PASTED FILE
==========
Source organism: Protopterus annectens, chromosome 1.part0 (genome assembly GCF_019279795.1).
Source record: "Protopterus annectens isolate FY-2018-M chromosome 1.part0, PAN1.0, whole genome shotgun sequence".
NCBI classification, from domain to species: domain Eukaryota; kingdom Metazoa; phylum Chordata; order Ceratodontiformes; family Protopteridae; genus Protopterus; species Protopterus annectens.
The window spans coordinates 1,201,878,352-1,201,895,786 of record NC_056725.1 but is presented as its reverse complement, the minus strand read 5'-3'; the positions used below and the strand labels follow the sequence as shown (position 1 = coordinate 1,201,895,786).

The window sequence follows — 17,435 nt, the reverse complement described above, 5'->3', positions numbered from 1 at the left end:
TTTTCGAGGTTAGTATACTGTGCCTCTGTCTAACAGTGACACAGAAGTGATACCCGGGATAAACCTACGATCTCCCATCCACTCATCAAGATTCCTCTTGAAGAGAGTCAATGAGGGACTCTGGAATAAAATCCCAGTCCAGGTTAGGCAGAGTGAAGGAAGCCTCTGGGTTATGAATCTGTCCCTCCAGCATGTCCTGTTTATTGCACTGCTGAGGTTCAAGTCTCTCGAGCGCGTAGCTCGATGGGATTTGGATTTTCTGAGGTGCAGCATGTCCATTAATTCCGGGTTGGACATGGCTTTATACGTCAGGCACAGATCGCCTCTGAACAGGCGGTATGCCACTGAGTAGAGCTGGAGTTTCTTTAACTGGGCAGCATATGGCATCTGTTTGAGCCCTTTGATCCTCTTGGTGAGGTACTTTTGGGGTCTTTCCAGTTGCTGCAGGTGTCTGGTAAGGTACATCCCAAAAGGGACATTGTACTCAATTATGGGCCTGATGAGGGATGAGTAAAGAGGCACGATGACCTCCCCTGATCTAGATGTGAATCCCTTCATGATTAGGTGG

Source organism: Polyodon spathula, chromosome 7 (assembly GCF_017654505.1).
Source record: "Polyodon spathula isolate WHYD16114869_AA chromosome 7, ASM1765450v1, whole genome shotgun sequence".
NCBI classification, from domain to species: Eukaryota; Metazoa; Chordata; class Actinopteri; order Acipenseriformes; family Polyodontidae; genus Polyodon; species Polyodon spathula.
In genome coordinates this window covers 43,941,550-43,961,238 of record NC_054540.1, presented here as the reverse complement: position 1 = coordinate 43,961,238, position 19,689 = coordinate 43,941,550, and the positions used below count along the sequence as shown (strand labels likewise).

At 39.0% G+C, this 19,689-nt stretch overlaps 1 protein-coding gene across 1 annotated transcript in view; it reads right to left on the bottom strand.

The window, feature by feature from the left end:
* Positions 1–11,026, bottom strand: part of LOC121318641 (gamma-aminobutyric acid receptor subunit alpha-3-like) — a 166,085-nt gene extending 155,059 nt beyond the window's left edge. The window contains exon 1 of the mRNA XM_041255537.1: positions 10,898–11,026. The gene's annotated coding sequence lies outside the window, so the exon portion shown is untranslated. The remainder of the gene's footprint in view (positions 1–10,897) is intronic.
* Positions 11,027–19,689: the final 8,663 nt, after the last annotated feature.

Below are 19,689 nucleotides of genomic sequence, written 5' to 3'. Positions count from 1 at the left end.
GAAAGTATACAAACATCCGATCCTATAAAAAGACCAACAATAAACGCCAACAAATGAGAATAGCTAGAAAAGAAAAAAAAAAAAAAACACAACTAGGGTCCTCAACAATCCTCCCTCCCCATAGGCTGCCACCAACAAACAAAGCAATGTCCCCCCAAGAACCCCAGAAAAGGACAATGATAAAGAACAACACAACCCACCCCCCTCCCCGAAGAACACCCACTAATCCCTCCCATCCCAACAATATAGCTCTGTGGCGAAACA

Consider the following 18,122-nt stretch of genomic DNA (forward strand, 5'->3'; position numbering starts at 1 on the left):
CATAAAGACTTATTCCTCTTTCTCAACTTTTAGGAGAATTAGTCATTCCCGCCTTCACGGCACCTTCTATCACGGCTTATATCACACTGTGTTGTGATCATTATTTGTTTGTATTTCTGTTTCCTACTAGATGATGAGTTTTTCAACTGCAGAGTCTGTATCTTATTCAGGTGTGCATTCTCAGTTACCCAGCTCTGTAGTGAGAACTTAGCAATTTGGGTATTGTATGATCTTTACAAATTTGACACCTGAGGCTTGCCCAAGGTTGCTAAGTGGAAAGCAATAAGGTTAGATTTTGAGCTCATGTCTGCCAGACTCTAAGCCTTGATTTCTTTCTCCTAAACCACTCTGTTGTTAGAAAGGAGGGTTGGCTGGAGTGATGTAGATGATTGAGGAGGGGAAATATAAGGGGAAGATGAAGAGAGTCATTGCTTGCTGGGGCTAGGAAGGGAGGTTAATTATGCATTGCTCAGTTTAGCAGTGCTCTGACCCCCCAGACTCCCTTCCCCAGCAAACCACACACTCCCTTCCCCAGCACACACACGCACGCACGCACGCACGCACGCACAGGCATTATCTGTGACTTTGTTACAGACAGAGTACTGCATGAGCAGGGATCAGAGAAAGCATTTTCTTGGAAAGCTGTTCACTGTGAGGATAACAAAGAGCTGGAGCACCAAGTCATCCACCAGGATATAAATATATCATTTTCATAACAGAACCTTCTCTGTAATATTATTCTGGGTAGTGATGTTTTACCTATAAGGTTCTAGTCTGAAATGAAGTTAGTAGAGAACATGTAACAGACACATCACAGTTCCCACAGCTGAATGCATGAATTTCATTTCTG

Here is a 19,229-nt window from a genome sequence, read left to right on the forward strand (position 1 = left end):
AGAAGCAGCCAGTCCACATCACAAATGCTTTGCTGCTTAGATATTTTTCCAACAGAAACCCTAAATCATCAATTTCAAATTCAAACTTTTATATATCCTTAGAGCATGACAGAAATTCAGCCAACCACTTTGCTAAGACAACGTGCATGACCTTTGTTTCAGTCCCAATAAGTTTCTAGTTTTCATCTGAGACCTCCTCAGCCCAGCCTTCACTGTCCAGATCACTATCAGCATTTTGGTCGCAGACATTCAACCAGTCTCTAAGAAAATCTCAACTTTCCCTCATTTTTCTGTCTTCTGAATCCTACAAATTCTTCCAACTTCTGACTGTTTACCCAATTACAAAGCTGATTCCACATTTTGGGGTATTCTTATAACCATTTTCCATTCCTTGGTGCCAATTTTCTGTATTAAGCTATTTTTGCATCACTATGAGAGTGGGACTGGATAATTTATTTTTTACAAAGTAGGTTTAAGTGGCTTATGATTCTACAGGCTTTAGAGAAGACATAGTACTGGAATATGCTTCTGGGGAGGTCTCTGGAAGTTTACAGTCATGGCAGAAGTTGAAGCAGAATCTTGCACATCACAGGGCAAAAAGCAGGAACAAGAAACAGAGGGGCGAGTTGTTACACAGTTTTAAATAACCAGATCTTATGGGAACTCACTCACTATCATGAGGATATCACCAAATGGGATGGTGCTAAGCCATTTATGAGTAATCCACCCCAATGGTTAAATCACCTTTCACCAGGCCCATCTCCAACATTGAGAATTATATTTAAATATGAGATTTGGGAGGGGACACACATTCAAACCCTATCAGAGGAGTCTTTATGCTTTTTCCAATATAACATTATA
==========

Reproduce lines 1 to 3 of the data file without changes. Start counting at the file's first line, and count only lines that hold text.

Source organism: Protopterus annectens, chromosome 1.part0 (genome assembly GCF_019279795.1).
Source record: "Protopterus annectens isolate FY-2018-M chromosome 1.part0, PAN1.0, whole genome shotgun sequence".
NCBI classification, from domain to species: domain Eukaryota; kingdom Metazoa; phylum Chordata; order Ceratodontiformes; family Protopteridae; genus Protopterus; species Protopterus annectens.